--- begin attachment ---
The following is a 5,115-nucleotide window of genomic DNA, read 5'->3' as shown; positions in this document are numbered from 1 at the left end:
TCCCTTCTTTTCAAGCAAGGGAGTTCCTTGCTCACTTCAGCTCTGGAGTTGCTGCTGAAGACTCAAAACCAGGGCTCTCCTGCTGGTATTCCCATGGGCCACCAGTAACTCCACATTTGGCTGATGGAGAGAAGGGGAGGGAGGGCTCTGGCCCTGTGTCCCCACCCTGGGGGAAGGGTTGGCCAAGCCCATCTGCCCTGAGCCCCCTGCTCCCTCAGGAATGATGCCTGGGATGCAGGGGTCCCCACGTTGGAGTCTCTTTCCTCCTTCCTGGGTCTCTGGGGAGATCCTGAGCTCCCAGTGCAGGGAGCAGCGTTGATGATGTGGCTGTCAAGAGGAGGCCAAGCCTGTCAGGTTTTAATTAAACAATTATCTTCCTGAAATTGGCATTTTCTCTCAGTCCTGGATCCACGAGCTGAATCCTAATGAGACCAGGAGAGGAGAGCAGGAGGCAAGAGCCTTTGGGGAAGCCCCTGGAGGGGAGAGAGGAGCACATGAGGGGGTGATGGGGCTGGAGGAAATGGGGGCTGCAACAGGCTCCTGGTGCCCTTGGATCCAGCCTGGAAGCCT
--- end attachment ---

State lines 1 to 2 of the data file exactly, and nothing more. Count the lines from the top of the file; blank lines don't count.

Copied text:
The following is a 5,115-nucleotide window of genomic DNA, read 5'->3' as shown; positions in this document are numbered from 1 at the left end:
TCCCTTCTTTTCAAGCAAGGGAGTTCCTTGCTCACTTCAGCTCTGGAGTTGCTGCTGAAGACTCAAAACCAGGGCTCTCCTGCTGGTATTCCCATGGGCCACCAGTAACTCCACATTTGGCTGATGGAGAGAAGGGGAGGGAGGGCTCTGGCCCTGTGTCCCCACCCTGGGGGAAGGGTTGGCCAAGCCCATCTGCCCTGAGCCCCCTGCTCCCTCAGGAATGATGCCTGGGATGCAGGGGTCCCCACGTTGGAGTCTCTTTCCTCCTTCCTGGGTCTCTGGGGAGATCCTGAGCTCCCAGTGCAGGGAGCAGCGTTGATGATGTGGCTGTCAAGAGGAGGCCAAGCCTGTCAGGTTTTAATTAAACAATTATCTTCCTGAAATTGGCATTTTCTCTCAGTCCTGGATCCACGAGCTGAATCCTAATGAGACCAGGAGAGGAGAGCAGGAGGCAAGAGCCTTTGGGGAAGCCCCTGGAGGGGAGAGAGGAGCACATGAGGGGGTGATGGGGCTGGAGGAAATGGGGGCTGCAACAGGCTCCTGGTGCCCTTGGATCCAGCCTGGAAGCCT